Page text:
Undeterred, Iowa medical cannabis plan proceeds

The federal government’s top attorney wants the freedom to prosecute states – such as Iowa – with medical marijuana programs, a letter made public last week shows.

Iowa officials insist the state’s newly expanded program, which includes the chance for two businesses to grow and sell medical cannabis, will remain safe from federal scrutiny.

U.S. Attorney General Jeff Sessions wrote a letter to congressional leaders opposing language in the federal budget that prohibits the Justice Department from using its resources to prosecute states that adopt medical marijuana laws.

Marijuana is not recognized by the federal government as a medicinal plant, so state medical marijuana programs run afoul of federal drug control laws.

A total of 29 states have medical marijuana laws, according to the National Conference of State Legislatures.

The “Historic drug epidemic” to which Sessions refers appears to involve addictive opioid drugs such as heroin and some painkilling medicines, not the medicinal cannabis used in state medical marijuana programs.

Sessions in the letter said drug traffickers “Cultivate and distribute marijuana inside the United States under the guise of state medical marijuana laws” and asserted smoking marijuana “Has significant negative health effects.”

State officials insisted Iowa’s program will not come under federal prosecution and implementation of the recent expansion will continue.

Iowa House Speaker Linda Upmeyer said she thinks the state program’s regulations will keep it safe.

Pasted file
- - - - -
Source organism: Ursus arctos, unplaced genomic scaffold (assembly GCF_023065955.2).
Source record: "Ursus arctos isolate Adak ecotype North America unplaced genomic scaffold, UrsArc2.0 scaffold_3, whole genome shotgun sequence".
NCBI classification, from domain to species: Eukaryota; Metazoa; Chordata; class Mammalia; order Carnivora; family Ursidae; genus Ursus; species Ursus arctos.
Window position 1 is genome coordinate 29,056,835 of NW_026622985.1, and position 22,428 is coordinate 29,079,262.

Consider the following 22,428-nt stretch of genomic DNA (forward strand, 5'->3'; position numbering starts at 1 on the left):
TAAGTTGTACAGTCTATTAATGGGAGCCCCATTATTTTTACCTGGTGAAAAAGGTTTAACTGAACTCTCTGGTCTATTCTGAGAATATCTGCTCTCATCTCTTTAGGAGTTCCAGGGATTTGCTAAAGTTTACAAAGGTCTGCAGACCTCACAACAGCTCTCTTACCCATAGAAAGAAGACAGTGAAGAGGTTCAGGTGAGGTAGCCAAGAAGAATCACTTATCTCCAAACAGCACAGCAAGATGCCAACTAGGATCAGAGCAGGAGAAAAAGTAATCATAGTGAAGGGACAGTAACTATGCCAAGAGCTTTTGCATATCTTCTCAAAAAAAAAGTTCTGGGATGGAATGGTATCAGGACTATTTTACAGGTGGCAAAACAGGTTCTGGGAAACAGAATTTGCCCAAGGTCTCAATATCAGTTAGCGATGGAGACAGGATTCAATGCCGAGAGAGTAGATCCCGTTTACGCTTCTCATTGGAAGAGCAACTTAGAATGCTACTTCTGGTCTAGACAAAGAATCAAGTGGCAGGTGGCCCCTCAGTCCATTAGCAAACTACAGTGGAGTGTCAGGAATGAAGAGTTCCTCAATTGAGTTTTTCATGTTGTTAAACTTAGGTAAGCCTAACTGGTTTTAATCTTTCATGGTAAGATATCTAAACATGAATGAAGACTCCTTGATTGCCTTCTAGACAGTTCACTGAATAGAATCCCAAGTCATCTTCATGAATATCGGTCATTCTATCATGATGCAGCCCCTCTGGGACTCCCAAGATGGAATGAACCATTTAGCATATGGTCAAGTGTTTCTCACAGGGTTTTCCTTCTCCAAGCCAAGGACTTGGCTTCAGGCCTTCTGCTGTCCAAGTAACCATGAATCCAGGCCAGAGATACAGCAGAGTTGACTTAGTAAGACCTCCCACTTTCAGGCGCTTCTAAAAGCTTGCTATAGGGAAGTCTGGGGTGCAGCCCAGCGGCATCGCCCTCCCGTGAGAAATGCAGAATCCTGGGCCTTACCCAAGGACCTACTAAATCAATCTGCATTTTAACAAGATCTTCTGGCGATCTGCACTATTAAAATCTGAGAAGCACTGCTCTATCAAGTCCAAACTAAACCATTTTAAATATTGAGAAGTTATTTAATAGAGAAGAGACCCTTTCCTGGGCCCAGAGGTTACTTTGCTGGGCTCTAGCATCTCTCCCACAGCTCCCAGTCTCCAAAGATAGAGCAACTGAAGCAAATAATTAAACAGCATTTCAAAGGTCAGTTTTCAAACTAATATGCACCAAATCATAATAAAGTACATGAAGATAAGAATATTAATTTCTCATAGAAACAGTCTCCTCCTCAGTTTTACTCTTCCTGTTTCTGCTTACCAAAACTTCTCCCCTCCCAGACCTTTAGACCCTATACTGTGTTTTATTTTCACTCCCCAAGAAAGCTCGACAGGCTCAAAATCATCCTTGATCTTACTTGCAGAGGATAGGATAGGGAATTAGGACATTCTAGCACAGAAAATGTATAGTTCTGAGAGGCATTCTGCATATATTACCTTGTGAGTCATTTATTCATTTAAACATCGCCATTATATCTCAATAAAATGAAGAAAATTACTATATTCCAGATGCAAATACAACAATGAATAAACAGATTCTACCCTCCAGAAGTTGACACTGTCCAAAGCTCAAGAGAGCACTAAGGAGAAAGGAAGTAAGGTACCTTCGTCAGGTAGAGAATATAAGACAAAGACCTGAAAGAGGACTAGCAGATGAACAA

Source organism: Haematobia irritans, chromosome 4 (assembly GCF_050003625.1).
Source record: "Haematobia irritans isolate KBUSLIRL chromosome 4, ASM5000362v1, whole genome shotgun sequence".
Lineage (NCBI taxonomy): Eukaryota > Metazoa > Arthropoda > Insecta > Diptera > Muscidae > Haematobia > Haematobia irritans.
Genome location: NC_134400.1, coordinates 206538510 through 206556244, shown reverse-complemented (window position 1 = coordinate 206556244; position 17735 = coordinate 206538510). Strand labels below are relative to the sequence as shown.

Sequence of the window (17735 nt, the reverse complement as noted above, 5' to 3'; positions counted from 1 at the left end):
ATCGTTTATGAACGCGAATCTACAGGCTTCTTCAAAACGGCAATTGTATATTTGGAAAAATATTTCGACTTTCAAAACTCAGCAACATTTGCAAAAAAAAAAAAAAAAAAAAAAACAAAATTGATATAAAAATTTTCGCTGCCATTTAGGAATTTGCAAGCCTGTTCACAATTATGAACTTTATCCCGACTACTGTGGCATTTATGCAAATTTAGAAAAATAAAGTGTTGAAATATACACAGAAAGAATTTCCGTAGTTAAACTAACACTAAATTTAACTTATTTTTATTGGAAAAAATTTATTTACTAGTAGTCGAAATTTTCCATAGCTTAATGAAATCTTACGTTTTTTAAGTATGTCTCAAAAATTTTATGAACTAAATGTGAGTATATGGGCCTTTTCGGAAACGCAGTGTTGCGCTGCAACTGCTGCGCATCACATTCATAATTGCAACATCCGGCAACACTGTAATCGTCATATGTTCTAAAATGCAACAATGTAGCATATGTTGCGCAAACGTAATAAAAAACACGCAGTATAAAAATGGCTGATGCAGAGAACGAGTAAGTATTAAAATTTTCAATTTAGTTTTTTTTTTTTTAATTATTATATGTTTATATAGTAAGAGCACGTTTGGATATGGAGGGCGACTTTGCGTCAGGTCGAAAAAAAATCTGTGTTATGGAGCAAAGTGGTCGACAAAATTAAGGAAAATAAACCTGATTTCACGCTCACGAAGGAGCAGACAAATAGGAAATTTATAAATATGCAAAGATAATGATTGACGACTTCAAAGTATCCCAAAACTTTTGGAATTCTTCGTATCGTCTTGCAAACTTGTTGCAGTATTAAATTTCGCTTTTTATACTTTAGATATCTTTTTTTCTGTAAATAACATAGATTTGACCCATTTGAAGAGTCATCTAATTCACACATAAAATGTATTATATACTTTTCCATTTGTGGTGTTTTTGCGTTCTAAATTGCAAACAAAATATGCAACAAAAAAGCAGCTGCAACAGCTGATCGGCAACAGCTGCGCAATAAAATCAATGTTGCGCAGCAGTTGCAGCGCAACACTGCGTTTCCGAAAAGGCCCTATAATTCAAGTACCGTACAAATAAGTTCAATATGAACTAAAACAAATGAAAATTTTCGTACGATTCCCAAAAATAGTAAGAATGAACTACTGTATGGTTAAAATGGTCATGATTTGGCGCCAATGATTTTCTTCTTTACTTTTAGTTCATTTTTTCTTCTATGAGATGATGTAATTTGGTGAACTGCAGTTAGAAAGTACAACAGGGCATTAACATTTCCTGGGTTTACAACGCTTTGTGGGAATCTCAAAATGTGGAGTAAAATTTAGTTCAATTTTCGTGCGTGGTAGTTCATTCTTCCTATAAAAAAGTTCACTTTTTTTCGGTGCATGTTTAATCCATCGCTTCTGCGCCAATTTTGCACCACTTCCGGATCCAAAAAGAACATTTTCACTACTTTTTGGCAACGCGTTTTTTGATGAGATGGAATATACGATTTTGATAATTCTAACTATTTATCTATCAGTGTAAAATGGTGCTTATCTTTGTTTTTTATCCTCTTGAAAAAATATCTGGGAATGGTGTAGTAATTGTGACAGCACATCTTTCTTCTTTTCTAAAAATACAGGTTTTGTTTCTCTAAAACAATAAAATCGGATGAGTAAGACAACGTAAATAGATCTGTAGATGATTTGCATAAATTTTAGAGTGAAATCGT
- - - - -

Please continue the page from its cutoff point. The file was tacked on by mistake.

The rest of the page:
State Sen. Joe Bolkcom, D-Iowa City, who for years has pushed for the state medical cannabis program and its expansion, said Sessions’ letter displays “a massive overreach by the Trump administration” and said it would be a waste of taxpayer money to prosecute states that have developed medical marijuana programs to help ailing residents.

In states with medical marijuana programs, opioid-related hospitalizations for addiction and abuse dropped an average of 23 percent, and for overdoses 13 percent, according to a study published in March in the online medical journal Drug and Alcohol Dependence.

State Rep. John Forbes, D-Urbandale, who is a pharmacist, said the federal government should leave it to states to decide whether they want to operate medical marijuana programs.

“I’m disappointed the federal government would step in and try to tell states how to provide medical services to their constituents,” he said.

The U.S. attorney general stating a desire to prosecute state programs also may dissuade potential businesses.

Source: The Gazette